The principle of permanent sovereignty over natural resources (‘PSNR’) is now widely recognized as an important principle of international law. However, since its inception in the second half of the twentieth century it has undergone significant transformations. One of the practical implications of the changing notion of PSNR is that this principle is now viewed not only as state sovereignty over resources but also as a synonym for the right of peoples. Indeed, there is a discernible trend of extending the principle of PSNR to the interests of indigenous peoples so that they can exercise control over their traditional lands and territories. Indigenous peoples are receiving increasing attention in international instruments, in the sense that states are under an obligation to exercise permanent sovereignty on behalf of their indigenous communities, as well as for the benefit of their citizens as a whole. Therefore, other rights held by indigenous peoples such as their right to self-determination, their right to traditionally owned land and resources, and their right to prior informed consent are important tools for helping indigenous peoples exercise their right to permanent sovereignty within the nation state. This article considers indigenous peoples’ rights to and control over natural resources as a significant departure from and radical extension of traditional state sovereignty over natural resources. This transformation has been observed through recent regional human rights courts decisions, through the operation of international conventions and within legal scholarship. From analyzing these sources this paper demonstrates that PSNR has gradually evolved from a state-centric natural resources agreement to recognition of the collective rights of indigenous people over their resources.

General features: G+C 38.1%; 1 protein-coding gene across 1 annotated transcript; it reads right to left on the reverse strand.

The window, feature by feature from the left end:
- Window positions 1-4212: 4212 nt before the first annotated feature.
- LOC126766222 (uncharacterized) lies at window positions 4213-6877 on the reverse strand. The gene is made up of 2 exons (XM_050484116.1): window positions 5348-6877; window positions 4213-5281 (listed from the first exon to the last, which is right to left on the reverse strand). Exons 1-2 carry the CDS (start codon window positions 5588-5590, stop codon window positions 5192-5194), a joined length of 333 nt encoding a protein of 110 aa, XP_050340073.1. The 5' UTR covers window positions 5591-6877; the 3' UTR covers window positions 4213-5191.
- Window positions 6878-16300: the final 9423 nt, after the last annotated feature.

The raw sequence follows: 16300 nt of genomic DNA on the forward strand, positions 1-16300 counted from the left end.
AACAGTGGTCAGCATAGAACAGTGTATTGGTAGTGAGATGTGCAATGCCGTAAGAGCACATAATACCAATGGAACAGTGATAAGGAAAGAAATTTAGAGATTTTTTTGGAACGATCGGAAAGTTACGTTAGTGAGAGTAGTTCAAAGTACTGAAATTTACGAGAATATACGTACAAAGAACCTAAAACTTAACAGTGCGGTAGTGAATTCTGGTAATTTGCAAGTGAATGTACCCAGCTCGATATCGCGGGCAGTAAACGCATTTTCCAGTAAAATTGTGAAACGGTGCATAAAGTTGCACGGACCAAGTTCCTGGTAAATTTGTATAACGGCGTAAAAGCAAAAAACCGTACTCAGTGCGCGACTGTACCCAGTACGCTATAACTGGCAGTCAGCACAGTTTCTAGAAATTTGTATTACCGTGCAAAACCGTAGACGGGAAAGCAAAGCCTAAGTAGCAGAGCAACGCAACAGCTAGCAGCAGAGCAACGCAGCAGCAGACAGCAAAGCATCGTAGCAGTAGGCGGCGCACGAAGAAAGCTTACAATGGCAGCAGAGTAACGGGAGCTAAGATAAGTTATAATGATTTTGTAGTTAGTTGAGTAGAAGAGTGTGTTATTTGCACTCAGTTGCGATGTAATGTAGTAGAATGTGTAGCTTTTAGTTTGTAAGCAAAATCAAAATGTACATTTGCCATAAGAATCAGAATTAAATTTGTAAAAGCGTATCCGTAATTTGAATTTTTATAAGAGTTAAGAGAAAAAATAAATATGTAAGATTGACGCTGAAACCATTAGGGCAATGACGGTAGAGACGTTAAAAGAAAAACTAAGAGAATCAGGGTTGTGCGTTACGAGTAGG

|Number of pages||26|
|Journal||Georgetown international environmental law review|
|Publication status||Published - 2020|